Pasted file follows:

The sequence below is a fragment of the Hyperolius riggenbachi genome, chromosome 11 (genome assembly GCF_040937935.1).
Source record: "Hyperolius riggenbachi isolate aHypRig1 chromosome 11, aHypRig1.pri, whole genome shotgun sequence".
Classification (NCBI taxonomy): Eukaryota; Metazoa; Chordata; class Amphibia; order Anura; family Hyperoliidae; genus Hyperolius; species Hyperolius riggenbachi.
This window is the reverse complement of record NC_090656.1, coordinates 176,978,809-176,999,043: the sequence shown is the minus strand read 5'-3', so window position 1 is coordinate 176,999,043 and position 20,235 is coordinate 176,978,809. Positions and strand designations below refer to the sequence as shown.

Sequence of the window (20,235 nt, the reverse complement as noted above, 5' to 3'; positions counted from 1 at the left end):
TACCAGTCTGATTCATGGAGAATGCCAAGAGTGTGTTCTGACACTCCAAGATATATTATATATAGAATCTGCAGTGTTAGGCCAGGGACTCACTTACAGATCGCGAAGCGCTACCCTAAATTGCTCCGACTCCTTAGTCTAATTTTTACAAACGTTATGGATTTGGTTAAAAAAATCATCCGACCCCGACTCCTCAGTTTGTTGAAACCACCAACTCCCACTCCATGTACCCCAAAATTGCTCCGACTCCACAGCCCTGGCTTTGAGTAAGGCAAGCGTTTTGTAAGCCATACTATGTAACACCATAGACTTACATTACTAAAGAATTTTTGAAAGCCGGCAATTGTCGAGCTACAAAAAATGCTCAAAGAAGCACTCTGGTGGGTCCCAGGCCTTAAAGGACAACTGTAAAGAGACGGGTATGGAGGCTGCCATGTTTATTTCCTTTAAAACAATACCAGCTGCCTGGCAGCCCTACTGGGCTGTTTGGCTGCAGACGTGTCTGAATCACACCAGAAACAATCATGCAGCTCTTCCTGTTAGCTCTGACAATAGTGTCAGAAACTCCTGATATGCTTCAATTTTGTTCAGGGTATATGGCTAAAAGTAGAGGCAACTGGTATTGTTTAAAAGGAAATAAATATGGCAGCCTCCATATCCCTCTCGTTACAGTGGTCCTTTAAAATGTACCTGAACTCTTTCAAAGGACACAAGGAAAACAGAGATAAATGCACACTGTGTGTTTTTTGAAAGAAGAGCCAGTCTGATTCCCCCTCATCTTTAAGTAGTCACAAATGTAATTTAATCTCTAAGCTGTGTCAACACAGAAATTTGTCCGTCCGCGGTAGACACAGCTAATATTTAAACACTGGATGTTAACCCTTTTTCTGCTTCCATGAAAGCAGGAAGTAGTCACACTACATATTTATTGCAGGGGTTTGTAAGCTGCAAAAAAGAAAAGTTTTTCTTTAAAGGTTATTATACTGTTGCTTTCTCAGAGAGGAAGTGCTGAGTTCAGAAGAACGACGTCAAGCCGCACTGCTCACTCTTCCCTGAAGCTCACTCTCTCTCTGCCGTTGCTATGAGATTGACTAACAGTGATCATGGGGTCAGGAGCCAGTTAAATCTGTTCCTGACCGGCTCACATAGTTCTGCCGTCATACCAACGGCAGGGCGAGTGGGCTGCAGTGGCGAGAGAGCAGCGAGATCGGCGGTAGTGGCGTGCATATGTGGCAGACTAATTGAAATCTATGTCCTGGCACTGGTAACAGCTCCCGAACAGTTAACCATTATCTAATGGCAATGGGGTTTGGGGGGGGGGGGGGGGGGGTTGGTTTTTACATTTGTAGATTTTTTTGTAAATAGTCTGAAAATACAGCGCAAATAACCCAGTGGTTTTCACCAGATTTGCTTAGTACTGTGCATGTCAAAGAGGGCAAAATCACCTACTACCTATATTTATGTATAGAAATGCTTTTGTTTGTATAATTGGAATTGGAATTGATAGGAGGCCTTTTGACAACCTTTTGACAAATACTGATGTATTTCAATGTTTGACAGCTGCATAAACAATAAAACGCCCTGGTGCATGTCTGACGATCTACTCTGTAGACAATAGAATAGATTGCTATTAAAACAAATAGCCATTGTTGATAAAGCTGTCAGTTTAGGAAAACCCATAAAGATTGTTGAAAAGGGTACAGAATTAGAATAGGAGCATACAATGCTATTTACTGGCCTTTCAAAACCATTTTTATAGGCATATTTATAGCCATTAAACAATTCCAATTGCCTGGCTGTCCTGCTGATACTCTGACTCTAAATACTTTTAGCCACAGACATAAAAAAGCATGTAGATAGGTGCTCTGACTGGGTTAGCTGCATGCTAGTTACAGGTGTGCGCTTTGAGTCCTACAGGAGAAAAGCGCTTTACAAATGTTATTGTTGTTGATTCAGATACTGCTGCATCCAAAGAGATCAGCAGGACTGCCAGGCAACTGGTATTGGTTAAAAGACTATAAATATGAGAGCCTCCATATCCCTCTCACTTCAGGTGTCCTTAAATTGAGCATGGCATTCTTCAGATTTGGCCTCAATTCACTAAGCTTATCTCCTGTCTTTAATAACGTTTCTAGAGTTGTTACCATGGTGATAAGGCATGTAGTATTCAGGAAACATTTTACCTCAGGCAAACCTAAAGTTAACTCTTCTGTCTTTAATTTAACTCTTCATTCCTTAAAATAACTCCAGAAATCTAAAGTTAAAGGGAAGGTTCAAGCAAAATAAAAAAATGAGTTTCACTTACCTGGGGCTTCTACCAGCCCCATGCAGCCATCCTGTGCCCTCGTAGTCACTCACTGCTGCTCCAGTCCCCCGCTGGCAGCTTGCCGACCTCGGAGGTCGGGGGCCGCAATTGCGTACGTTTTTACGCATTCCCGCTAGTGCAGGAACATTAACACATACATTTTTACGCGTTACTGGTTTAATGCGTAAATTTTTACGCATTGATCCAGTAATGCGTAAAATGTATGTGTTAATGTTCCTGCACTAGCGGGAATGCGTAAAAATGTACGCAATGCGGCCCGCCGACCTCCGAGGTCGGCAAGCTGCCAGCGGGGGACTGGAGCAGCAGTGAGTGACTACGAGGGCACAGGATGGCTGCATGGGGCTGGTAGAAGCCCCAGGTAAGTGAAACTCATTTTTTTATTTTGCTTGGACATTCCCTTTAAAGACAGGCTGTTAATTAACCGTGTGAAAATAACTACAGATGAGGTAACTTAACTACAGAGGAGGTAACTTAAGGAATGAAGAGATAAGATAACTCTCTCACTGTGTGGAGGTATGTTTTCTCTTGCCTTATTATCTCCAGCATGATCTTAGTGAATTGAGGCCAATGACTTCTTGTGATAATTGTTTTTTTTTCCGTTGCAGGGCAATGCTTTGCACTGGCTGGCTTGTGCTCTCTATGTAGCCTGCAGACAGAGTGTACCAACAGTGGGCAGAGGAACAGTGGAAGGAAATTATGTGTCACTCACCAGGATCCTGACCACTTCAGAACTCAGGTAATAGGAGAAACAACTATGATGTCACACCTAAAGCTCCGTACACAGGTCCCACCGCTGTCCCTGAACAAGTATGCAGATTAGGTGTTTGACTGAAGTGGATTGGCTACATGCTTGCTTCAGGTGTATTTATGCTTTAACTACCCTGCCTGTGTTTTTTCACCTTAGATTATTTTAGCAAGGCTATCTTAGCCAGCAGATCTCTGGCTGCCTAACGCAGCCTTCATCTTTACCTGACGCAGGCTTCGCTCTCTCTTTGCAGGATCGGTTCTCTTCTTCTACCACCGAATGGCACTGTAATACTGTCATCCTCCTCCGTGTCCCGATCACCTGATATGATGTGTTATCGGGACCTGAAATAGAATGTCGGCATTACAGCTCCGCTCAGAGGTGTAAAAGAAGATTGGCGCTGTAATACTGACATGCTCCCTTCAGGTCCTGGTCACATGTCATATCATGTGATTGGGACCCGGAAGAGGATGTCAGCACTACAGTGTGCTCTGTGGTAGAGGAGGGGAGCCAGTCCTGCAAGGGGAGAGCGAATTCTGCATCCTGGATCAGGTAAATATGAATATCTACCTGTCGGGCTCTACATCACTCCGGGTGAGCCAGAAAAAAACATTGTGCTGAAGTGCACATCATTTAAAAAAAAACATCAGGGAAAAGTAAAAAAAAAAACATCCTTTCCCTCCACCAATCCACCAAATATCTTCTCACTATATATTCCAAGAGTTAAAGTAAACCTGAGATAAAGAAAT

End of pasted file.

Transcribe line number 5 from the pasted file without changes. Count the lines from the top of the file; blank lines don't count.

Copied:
Sequence of the window (20,235 nt, the reverse complement as noted above, 5' to 3'; positions counted from 1 at the left end):